a product; thus, we obtain Nab = 0.796 m2.
12. To have an induced emf, the magnetic field must be perpendicular (or have a nonzero
component perpendicular) to the coil, and must be changing with time.
G
(a) For B = (4.00 ×10−2 T/m) ykˆ , dB / dt = 0 and hence ε = 0.
(b) None.
G
(c) For B = (6.00 ×10−2 T/s)tkˆ ,
dΦB
dB
ε = − dt = −A dt = −(0.400 m × 0.250 m)(0.0600 T/s) = −6.00 mV,
or |ε| = 6.00 mV.
1168
CHAPTER 30
(d) Clockwise.
G
(e) For B = (8.00 ×10−2 T/m ⋅ s) yt kˆ ,
ΦB = (0.400)(0.0800t) ∫ ydy = 1.00 ×10−3 t ,
in SI units. The induced emf is ε = − d ΦB / dt = −1.00 mV, or |ε| = 1.00 mV.
(f) Clockwise.
(g) Φ B = 0 ⇒ ε = 0 .
(h) None.
(i) Φ B = 0 ⇒ ε = 0 .
(j) None.
13. The amount of charge is
q (t ) =
1
A
1.20 × 10−3 m 2
[Φ B (0) − Φ B (t )] = [ B(0) − B(t )] =
[1.60 T − ( − 1.60 T)]
13.0 Ω
R
R
= 2.95 × 10−2 C .
14. Figure 30-40(b) demonstrates that dB / dt (the slope of that line) is 0.003 T/s. Thus,
in absolute value, Faraday’s law becomes
ε =−
dΦB
d ( BA)
dB
=−
= −A
dt
dt
dt
where A = 8 ×10−4 m2. We related the induced emf to resistance and current using Ohm’s
law. The current is estimated from Fig. 30-40(c) to be i = dq / dt = 0.002 A (the slope of
that line). Therefore, the resistance of the loop is
| ε | A | dB / dt | (8.0 × 10−4 m 2 )(0.0030 T/s)
R=
=
=
= 0.0012 Ω .
i
i
0.0020 A
15. (a) Let L be the length of a side of the square circuit. Then the magnetic flux through
the circuit is Φ B = L2 B / 2 , and the induced emf is
1169
εi = −
dΦB
L2 dB
.
=−
2 dt
dt
Now B = 0.042 – 0.870t and dB/dt = –0.870 T/s. Thus,
εi =
(2.00 m) 2
(0.870 T / s) = 1.74 V.
2
The magnetic field is out of the page and decreasing so the induced emf is
counterclockwise around the circuit, in the same direction as the emf of the battery. The
total emf is
ε + εi = 20.0 V + 1.74 V = 21.7 V.
(b) The current is in the sense of the total emf (counterclockwise).
16. (a) Since the flux arises from a dot product of vectors, the result of one sign for B1
and B2 and of the opposite sign for B3 (we choose the minus sign for the flux from B1 and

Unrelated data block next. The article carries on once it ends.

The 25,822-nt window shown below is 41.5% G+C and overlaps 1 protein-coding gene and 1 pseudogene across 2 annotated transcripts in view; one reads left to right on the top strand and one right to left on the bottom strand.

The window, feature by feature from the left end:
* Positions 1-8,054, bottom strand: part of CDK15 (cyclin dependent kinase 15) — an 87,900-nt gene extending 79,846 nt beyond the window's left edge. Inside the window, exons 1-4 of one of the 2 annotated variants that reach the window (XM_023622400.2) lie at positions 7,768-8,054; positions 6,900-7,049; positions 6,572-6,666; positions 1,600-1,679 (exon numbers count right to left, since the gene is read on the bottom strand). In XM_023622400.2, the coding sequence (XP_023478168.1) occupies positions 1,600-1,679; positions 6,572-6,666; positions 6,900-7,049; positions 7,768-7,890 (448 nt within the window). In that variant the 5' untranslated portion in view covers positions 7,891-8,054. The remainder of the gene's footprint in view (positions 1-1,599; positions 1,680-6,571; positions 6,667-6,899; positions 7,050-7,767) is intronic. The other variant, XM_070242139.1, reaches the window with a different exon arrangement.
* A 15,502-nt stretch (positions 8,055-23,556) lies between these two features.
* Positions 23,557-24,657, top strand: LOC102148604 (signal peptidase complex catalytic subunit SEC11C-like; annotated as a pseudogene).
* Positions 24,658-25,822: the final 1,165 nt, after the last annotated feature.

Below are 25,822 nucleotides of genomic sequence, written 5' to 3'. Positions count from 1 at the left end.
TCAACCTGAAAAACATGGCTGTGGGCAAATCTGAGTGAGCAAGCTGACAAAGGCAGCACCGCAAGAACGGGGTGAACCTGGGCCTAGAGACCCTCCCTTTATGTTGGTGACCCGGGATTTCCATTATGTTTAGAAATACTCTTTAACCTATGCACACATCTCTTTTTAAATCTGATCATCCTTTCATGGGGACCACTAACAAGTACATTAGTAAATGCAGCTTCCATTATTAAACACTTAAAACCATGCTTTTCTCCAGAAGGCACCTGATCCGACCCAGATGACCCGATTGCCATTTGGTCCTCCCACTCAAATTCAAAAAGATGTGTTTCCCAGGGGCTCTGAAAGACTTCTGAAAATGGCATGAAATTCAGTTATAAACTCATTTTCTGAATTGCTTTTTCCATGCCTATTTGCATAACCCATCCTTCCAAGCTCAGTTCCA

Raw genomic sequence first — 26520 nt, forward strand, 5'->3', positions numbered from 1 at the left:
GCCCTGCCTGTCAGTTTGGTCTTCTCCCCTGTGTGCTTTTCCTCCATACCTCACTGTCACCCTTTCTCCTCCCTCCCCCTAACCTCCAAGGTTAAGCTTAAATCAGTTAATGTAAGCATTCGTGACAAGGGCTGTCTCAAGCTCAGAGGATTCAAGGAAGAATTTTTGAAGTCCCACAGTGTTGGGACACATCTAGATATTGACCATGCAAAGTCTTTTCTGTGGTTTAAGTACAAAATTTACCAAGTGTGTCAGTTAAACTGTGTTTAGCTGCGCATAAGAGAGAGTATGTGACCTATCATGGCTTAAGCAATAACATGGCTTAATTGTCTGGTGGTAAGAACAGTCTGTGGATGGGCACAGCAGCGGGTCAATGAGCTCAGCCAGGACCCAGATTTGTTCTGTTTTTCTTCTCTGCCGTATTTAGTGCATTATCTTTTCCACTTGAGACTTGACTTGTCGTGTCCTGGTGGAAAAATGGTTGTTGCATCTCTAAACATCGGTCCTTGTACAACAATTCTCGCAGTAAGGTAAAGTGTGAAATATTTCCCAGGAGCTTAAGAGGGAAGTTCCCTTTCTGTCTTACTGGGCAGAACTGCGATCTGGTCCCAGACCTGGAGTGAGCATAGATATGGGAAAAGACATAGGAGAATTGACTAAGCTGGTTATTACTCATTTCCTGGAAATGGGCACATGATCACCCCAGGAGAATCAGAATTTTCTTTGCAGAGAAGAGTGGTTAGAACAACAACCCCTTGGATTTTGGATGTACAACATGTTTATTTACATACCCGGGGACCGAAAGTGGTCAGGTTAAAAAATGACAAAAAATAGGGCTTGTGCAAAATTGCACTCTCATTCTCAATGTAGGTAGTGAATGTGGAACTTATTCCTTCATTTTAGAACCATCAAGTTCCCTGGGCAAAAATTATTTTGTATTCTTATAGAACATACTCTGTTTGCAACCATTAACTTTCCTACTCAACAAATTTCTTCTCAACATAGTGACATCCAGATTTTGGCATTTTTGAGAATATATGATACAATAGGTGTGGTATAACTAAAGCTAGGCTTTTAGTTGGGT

B2, and therefore a plus sign for the flux from B3). The induced emf is
dΦB
⎛dB1
dB2
dB3⎞
ε = −Σ dt = A ⎜ dt + dt − dt ⎟
⎠
⎝
=(0.10 m)(0.20 m)(2.0 × 10−6 T/s + 1.0 ×10−6 T/s −5.0×10−6 T/s)
= −4.0×10−8 V.
The minus sign means that the effect is dominated by the changes in B3. Its magnitude
(using Ohm’s law) is |ε| /R = 8.0 μA.
(b) Consideration of Lenz’s law leads to the conclusion that the induced current is
therefore counterclockwise.
17. Equation 29-10 gives the field at the center of the large loop with R = 1.00 m and
current i(t). This is approximately the field throughout the area (A = 2.00 × 10–4 m2)
enclosed by the small loop. Thus, with B = μ0i/2R and i(t) = i0 + kt, where i0 = 200 A and
k = (–200 A – 200 A)/1.00 s = – 400 A/s,
we find
(a) B (t = 0) =
μ 0i0
2R
( 4π×10
=
( 4π×10
(b) B (t = 0.500s) =
−7
H/m ) ( 200A )
2 (1.00m )
−7
= 1.26 ×10−4 T,
H/m ) ⎡⎣ 200A − ( 400A/s )( 0.500s ) ⎤⎦
2 (1.00m )
= 0, and
1171
be in radians (here, ω = 2πf is the angular velocity of the coil in radians per second, and f
= 1000 rev/min ≈ 16.7 rev/s is the frequency). Since the area of the rectangular coil is A =
(0.500 m) × (0.300 m) = 0.150 m2, Faraday’s law leads to
ε = −N
b
g
b g
d BA cosθ
d cos 2 πft
= − NBA
= NBA2 πf sin 2 πft
dt
dt
b g
which means it has a voltage amplitude of
ε max = 2π fNAB = 2π (16.7 rev s )(100 turns ) ( 0.15 m 2 ) ( 3.5T ) = 5.50 ×103 V .
20. We note that 1 gauss = 10–4 T. The amount of charge is
N
2 NBA cos 20°
[ BA cos 20° − (− BA cos 20°)] =
R
R
−4
2
2(1000)(0.590 × 10 T)π(0.100 m) (cos 20°)
=
= 1.55 ×10−5 C .
85.0 Ω + 140 Ω
q (t ) =
Note that the axis of the coil is at 20°, not 70°, from the magnetic field of the Earth.
21. (a) The frequency is
f=
=
= 40 Hz .
2π
2π